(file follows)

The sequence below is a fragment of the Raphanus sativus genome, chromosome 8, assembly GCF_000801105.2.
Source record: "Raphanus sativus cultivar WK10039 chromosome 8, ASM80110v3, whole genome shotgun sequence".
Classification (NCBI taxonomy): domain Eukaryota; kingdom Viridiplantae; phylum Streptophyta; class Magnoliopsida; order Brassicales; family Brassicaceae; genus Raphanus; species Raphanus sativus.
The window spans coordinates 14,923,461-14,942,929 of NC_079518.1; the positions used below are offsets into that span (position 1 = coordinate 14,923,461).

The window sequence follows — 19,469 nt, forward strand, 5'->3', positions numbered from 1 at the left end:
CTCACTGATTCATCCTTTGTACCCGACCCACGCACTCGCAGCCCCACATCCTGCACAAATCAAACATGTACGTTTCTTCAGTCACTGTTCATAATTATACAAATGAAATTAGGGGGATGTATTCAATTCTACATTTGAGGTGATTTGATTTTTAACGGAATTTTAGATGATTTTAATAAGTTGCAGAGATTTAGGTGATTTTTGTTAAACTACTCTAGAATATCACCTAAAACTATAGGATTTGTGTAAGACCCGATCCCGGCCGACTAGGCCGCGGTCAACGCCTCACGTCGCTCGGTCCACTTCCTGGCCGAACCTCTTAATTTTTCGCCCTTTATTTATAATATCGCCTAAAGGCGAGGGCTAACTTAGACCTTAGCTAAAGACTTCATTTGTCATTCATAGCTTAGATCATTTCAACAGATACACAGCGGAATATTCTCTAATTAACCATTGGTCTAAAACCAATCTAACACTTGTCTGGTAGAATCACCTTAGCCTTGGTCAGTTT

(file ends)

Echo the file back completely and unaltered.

The sequence below is a fragment of the Raphanus sativus genome, chromosome 8, assembly GCF_000801105.2.
Source record: "Raphanus sativus cultivar WK10039 chromosome 8, ASM80110v3, whole genome shotgun sequence".
Classification (NCBI taxonomy): domain Eukaryota; kingdom Viridiplantae; phylum Streptophyta; class Magnoliopsida; order Brassicales; family Brassicaceae; genus Raphanus; species Raphanus sativus.
The window spans coordinates 14,923,461-14,942,929 of NC_079518.1; the positions used below are offsets into that span (position 1 = coordinate 14,923,461).

The window sequence follows — 19,469 nt, forward strand, 5'->3', positions numbered from 1 at the left end:
CTCACTGATTCATCCTTTGTACCCGACCCACGCACTCGCAGCCCCACATCCTGCACAAATCAAACATGTACGTTTCTTCAGTCACTGTTCATAATTATACAAATGAAATTAGGGGGATGTATTCAATTCTACATTTGAGGTGATTTGATTTTTAACGGAATTTTAGATGATTTTAATAAGTTGCAGAGATTTAGGTGATTTTTGTTAAACTACTCTAGAATATCACCTAAAACTATAGGATTTGTGTAAGACCCGATCCCGGCCGACTAGGCCGCGGTCAACGCCTCACGTCGCTCGGTCCACTTCCTGGCCGAACCTCTTAATTTTTCGCCCTTTATTTATAATATCGCCTAAAGGCGAGGGCTAACTTAGACCTTAGCTAAAGACTTCATTTGTCATTCATAGCTTAGATCATTTCAACAGATACACAGCGGAATATTCTCTAATTAACCATTGGTCTAAAACCAATCTAACACTTGTCTGGTAGAATCACCTTAGCCTTGGTCAGTTT